In Case You Missed It: Big(ger) Budget Cuts Coming
The Inky had a big story this weekend all about how $1.4 billion in combined federal aid that was supposed to come to Pennsylvania and New Jersey to help balance the budgets…wait for it…isn’t.
We know you’ve heard this one before. But it looks like in between denying a cozy relationship with his administration’s hottest hottie, guv Rendell had a word for the coming budget situation: Armageddon.
But it appears likely that the lack of federal money will force more painful cuts to programs, including mental-health and children’s services, whose funding has already been eviscerated the last few years.
Not receiving the federal Medicaid funding “would be devastating,” said Tim Allwein, assistant executive director of governmental and member relations for the Pennsylvania School Boards Association.
School districts in Pennsylvania, he said, would likely lose the extra money Gov. Rendell is proposing for basic education, leaving them to raise taxes or slash programs and teaching jobs
Rendell had one word last week to describe the impact on the state budget should the Medicaid money be permanently axed: Armageddon.
He predicted the loss would result in 20,000 layoffs of state, county, and municipal workers, as well as public school teachers. Losing the money could also affect thousands of social-service organizations in the private sector that rely on state funding.
And this is our favorite part:
A total of 30 states had been counting on the federal money to help balance budgets. But on Thursday, the latest version of the funding measure did not get the votes it needed to survive a GOP filibuster in the U.S. Senate.
Thanks, GOP/Ben Nelson!
According to the New York Times, only nine states have been able to come up with contingency plans around not receiving federal aid.
Here’s some more awesome stats to wrap your head around:
• Since the shitstorm started in the fall of 2008, Pennsylvania has made more than $2.5 billion in cuts.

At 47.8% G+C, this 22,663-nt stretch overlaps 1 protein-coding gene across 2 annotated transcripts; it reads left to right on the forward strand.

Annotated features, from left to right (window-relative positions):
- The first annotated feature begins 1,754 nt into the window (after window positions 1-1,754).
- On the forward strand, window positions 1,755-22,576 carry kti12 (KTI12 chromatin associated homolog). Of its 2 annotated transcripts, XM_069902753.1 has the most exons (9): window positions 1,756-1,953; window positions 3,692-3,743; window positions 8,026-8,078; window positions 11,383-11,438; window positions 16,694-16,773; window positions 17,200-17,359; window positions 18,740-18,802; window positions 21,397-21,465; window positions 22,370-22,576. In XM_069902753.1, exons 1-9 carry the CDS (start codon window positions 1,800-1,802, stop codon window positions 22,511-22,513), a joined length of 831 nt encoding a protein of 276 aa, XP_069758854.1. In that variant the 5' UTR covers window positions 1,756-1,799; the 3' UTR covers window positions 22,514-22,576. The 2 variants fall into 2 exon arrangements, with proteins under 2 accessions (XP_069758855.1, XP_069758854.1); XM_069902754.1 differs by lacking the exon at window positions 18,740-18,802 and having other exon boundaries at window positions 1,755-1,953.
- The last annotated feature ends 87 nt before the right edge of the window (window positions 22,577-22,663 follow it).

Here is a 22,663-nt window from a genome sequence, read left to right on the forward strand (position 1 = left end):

• The federal Medicaid spending overall had already been scaled back to $16 billion from $24 billion
• Senator Debbie Stabenow of Michigan may have put the GOP’s opposition of the jobs bill (which contains said federal aid) best when she said:
“It is very clear that the Republicans in the Senate want this economy to fail. They see that things are beginning to turn around…. In cynical political terms, it doesn’t serve them in terms of their election interests if things are beginning to turn around.”
Greg Sargent of the Washington Post put the Republicans’ nefarious opposition like this:
Republicans may also stand to reap the rewards if government is perceived to be failing.
The problem for Dems is that there are no indications whatsoever that the public is outraged by GOP obstruction. Poll after poll shows that the public is convinced Republicans are the ones not making good faith efforts to cooperate. But even though there are indications that the public holds the GOP in low regard, there are no signs that awareness of GOP obstructionism will help Dems at the ballot box, if generic Congressional matchup polls are any indication.
Indeed, what if the opposite is true: If the government is perceived as dysfunctional, mightn’t the party that’s running the place end up paying the price? We’ve heard endlessly that people are fed up with Congress and that this is an anti-incumbent year. This is probably only encouraged by Senate dysfunction, whoever is to blame.
In the short term, Republicans are making what will probably end up being the right bet that taking down the nation’s job market will only hurt the party in power. In the exchange, families will lose their homes, go hungry, and some will die. All in a day’s work.
The GOP’s official stance in opposition to filibuster has to do with their sudden, convenient worries about the federal deficit rather than, you know, jobs.
Thanks to the lack of federal funding in a crisis, Pennsylvania is not only going to be cutting mental health and children’s services “whose funding has already been eviscerated the last few years,” according to the Inky, but our deteriorating highway and public transit infrastructure and programs like Sen. Anthony Hardy Williams’ Gun Violence Task Force, which actually helped attain 700 prosecutions and convictions in Philadelphia. It’d already been cut from $5 million to $3 million.
But hey, if government can’t help the people, the people vote the opposition party! That’s what’s important.